Star crossed at CNN
In the summer of 1990, Catherine Crier’s future at CNN didn’t look terribly rosy. The attractive former Texas judge, hired as an instant journalist in 1989, had been unable to bring any ratings voltage to the network’s evening news show, The World Today — a result of her inexperience and decided lack of rapport with coanchor Bernard Shaw. The rumor that Crier was out swept through CNN newsrooms in Atlanta and Washington. ”I’d been watching and monitoring very carefully,” says CNN president Tom Johnson. ”I decided to either move her out or move her up.”
He moved her up. With a year to go on her contract, Crier, 36, is now being granted full star treatment. In March she got her own show, Crier & Co., a highly promoted daily half-hour forum on current events. Although it hasn’t been officially announced, Crier will rejoin Shaw in January for the half-hour Inside Politics at 6 p.m. And since CNN’s negotiations with NBC anchor Mary Alice Williams have soured, Crier has landed a plum political assignment — coanchoring next year’s national political conventions with Shaw.
Shaw took the news with closed-lip stoicism. Others at CNN aren’t so reserved. Nurtured and cosseted like no one else in CNN’s 11-year, consciously antistar history, Crier has not been universally loved, and news of each of her latest coups has landed on CNN newsrooms like direct hits on Baghdad, radiating waves of hostility. ”We all had to sit here during the Clarence Thomas hearings,” says a CNN anchor, who asked not to be identified, ”while she was moving to a new house, and they let her go home. None of us would dream of saying, ‘Can I have the day off?”’ While Crier moved, other anchors had to fill in, pulling double shifts.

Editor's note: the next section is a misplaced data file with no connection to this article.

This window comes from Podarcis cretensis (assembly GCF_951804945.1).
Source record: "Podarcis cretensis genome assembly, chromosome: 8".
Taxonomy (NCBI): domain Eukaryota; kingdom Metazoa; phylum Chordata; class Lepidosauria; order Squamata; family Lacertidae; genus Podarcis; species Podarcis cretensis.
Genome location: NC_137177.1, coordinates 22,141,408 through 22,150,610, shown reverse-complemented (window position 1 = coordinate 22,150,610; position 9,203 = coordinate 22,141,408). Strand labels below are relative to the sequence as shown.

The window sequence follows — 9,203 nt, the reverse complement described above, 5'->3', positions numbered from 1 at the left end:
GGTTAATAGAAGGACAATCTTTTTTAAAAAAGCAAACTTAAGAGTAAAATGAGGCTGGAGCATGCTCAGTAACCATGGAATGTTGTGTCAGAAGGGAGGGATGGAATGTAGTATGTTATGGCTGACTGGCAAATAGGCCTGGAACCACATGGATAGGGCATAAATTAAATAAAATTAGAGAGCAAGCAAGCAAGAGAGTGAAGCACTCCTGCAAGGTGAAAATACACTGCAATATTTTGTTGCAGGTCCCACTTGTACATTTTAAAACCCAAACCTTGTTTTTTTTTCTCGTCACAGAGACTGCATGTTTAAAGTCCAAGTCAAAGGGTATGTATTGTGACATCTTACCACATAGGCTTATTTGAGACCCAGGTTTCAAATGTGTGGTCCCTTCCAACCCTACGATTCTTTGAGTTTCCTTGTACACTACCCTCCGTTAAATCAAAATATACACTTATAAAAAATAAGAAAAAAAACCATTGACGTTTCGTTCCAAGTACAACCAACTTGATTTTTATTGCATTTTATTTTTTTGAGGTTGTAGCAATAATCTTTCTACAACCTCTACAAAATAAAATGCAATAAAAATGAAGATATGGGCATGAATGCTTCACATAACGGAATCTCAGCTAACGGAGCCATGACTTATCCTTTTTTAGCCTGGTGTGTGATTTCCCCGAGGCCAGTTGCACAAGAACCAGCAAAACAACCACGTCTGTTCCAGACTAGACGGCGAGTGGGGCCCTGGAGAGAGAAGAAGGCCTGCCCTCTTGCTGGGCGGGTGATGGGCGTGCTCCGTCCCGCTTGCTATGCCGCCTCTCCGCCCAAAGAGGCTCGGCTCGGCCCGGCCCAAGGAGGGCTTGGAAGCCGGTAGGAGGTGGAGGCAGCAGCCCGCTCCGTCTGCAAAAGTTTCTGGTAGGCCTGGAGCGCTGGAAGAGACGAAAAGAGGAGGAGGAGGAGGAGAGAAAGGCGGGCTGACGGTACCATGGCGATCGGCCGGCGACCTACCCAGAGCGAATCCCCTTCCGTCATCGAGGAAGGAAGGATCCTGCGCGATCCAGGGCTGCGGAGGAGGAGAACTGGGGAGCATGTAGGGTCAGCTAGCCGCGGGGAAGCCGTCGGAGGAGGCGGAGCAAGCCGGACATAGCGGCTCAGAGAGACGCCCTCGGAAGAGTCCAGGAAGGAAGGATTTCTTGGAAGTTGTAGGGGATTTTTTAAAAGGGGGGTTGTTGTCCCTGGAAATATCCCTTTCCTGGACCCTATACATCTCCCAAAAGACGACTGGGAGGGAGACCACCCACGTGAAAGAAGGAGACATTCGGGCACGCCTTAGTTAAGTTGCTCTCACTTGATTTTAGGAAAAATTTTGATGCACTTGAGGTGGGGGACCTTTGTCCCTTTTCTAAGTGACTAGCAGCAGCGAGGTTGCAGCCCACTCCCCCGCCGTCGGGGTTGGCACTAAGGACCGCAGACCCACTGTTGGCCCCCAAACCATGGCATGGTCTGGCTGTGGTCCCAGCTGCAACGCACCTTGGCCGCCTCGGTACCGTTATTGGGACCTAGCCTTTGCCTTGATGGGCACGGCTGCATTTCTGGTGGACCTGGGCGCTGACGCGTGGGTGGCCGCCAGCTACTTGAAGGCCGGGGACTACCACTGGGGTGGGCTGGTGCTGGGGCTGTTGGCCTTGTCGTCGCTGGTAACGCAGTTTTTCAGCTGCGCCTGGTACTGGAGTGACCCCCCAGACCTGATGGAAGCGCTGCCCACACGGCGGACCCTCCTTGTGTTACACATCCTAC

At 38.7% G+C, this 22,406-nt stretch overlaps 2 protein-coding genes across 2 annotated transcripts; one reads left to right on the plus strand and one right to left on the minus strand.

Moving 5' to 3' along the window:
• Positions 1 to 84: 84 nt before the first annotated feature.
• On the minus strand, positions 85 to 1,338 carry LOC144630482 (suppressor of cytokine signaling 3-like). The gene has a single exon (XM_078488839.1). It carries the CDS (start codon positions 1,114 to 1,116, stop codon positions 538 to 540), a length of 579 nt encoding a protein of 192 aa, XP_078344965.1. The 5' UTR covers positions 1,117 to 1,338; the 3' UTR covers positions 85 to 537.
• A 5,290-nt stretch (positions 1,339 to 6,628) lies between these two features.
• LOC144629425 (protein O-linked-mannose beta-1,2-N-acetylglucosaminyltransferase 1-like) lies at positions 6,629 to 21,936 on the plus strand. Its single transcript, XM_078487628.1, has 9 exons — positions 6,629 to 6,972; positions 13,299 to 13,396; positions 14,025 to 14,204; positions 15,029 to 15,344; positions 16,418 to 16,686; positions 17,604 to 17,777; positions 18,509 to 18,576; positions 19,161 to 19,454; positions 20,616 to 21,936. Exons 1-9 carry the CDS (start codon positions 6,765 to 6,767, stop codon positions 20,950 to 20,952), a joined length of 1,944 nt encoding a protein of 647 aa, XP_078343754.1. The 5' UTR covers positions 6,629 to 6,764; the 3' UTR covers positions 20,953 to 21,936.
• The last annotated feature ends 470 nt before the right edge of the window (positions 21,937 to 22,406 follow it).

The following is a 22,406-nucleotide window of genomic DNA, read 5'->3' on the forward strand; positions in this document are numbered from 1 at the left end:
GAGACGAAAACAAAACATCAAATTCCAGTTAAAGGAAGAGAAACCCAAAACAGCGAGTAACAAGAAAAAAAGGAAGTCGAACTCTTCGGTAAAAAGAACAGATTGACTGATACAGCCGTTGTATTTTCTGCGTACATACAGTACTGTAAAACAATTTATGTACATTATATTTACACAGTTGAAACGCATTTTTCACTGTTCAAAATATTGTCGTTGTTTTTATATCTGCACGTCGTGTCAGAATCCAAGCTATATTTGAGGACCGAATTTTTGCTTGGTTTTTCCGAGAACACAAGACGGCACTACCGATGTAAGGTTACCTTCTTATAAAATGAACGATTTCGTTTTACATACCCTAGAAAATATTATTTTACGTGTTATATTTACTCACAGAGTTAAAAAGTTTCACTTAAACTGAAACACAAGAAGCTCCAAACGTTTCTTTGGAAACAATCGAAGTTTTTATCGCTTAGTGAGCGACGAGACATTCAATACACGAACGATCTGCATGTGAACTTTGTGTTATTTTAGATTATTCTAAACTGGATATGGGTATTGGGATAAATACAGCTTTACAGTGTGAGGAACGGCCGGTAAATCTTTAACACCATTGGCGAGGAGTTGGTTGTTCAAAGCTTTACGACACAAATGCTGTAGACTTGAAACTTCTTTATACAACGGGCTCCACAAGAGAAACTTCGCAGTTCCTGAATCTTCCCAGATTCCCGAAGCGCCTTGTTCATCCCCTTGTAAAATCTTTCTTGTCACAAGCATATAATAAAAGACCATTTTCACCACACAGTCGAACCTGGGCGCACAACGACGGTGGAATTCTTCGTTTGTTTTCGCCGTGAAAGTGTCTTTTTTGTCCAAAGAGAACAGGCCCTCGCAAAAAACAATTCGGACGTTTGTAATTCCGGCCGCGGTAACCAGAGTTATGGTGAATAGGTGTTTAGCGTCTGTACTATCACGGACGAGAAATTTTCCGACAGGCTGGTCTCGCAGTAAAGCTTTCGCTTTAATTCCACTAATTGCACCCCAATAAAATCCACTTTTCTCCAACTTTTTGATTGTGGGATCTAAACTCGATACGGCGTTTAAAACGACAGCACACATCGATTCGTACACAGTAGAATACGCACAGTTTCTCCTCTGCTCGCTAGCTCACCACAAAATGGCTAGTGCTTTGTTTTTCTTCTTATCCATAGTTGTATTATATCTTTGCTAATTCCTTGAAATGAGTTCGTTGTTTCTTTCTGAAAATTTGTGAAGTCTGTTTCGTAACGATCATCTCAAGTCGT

”When she’s in a good mood, she’s nice to everyone,” says another anchor. ”When she’s in a bad mood, she’s a terror. I’ve seen her tear one of those young floor directors up one side and down the other when there’s been a mistake.”
These aren’t isolated sentiments. ”The jealousy over Catherine at CNN is rampant, like termites in a barn,” says former CNN anchor Patrick Emory. CNN Washington correspondent John Holliman says, ”I heard from two CNN anchors today, and they wonder why Catherine is showing up in all these TV promos while people who are just as good if not better aren’t getting that treatment.”
Bad-mouthing hasn’t caught Crier off guard. ”I haven’t been confronted with anything unexpected,” she says. ”I can’t worry about that sort of thing. I’ve found that in everything you do, you need to focus on the job at hand.” The same note is sounded by CNN brass. ”When you are a woman and very, very beautiful and smart and nice,” says CNN vice president Gail Evans, ”there are a lot of people out there taking potshots.”
Other networks are said to be looking at Crier, which might be one reason CNN is giving her such royal treatment. But the juicy rumor that 60 Minutes is after Crier is amiably denied by the CBS show’s executive producer, Don Hewitt.
”She’s very pleasant to look at reading the news,” he says. ”But I have no idea if she can report her way out of a paper bag.”